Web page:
Linda Lewis, the British vocalist who enjoyed hits in the 1970s with “It’s In His Kiss” and others, and was the envy of fellow singers due to her five-octave range, died Wednesday (May 3) at 72.
The tragic news was confirmed by her sister, Dee Lewis Clay. “It is with the greatest sadness and regret we share the news that our beloved beautiful sister Linda Lewis passed away today peacefully at her home,” she writes on social media. “The family asks that you respect our privacy and allow us to grieve at this heartbreaking time.”
Born Linda Ann Fredericks in West Ham, London, Lewis attended stage school, and landed film roles, including a part as a screaming fan in Beatles film, A Hard Day’s Night.
Later, fans would scream for Lewis, as she reeled off U.K. hits through the 1970s with “Rock-A-Doodle-Doo,” “It’s In His Kiss,” “Baby I’m Yours” and “I’d Be Surprisingly Good For You.”
Written and composed by Rudy Clark, “It’s In His Kiss” would give Lewis a U.K. top 10 appearance, peaking at No. 6 in 1975, and a spot on the Billboard Hot 100, at No. 96.
Lewis’ extraordinary range, and her gifts across folk, soul, pop and reggae, would catch the attention of rock music’s superstars, including David Bowie and Rod Stewart, both of whom recruited her for backing vocals. She would also work with the likes Joan Armatrading, Basement Jaxx, Turin Brakes and Jamiroquai.
Covers and samples of her work has been artists including Joss Stone and Common.
Across her career, Lewis cut ten studio album, including Say No More, her 1971 debut, which was inspired by living with fellow artists in a commune in Hampstead, north London, a place where Cat Stevens (later Yusuf Islam), Marc Bolan and Elton John would drop by.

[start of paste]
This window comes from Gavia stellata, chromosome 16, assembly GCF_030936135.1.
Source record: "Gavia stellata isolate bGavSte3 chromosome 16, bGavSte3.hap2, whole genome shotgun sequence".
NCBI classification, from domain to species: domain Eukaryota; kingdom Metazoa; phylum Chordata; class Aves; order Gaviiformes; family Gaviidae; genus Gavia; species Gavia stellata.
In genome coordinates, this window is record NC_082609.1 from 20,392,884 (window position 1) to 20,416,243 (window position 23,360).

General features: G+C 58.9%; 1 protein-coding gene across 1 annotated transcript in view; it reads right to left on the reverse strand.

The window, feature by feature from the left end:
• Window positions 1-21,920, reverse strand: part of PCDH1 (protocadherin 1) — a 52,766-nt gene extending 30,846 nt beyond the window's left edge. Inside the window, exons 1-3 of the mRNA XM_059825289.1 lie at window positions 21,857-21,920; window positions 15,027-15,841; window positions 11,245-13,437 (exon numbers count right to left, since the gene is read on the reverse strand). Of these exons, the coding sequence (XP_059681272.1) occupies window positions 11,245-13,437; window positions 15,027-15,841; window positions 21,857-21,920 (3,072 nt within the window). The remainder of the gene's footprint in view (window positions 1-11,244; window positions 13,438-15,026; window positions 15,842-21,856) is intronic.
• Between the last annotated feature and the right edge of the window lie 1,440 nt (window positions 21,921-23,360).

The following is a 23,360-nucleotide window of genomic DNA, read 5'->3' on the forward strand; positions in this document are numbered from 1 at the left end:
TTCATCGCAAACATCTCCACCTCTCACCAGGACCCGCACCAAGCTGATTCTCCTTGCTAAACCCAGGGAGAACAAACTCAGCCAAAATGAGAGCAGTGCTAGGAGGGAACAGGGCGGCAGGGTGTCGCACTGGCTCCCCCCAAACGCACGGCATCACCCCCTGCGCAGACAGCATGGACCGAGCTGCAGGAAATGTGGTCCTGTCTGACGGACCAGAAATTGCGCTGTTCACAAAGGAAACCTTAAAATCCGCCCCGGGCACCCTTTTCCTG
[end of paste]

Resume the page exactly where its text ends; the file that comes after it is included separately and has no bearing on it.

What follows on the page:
In 2002, Warner Music released a collection of her ‘70s music, Reach for the Truth. The following year, BMG issued a career retrospective The Best of Linda Lewis, and later, the 3-CD boxed set Legends, including hits and rarities. In 2017, to celebrate her 50th anniversary in the music business, Lewis released Funky Bubbles, a 5-CD box set including rarities and live versions.
The music community is paying tribute to the late singer. “Really sad to hear this,” writes Ultravox frontman Midge Ure in a social post. “I had a massive crush on Linda Lewis. ‘Not a little girl anymore’ was a great song and beautifully sung by her.”
Mike Scott, frontman of British band The Waterboys, tweets: “Very sorry to hear about the death of British singer Linda Lewis. She was fabulous.”
Sex Pistols bass player Glen Matlock added that Linda was “lovely.”
Armatrading writes, “I’m so sad to hear of the death of Linda Lewis. She had a beautiful voice and was a really lovely person.”
French indie pop band Tahiti 80 remembers Lewis as a talent “like no one else.” A post from the band reads, “Very sad to hear of Linda Lewis’s passing. We were lucky enough to collaborate with Linda on Your Love Shines on Fosbury. She sang like no one else. I discovered her music in Japan and was instantly hooked. Collaborating with her was such a high.”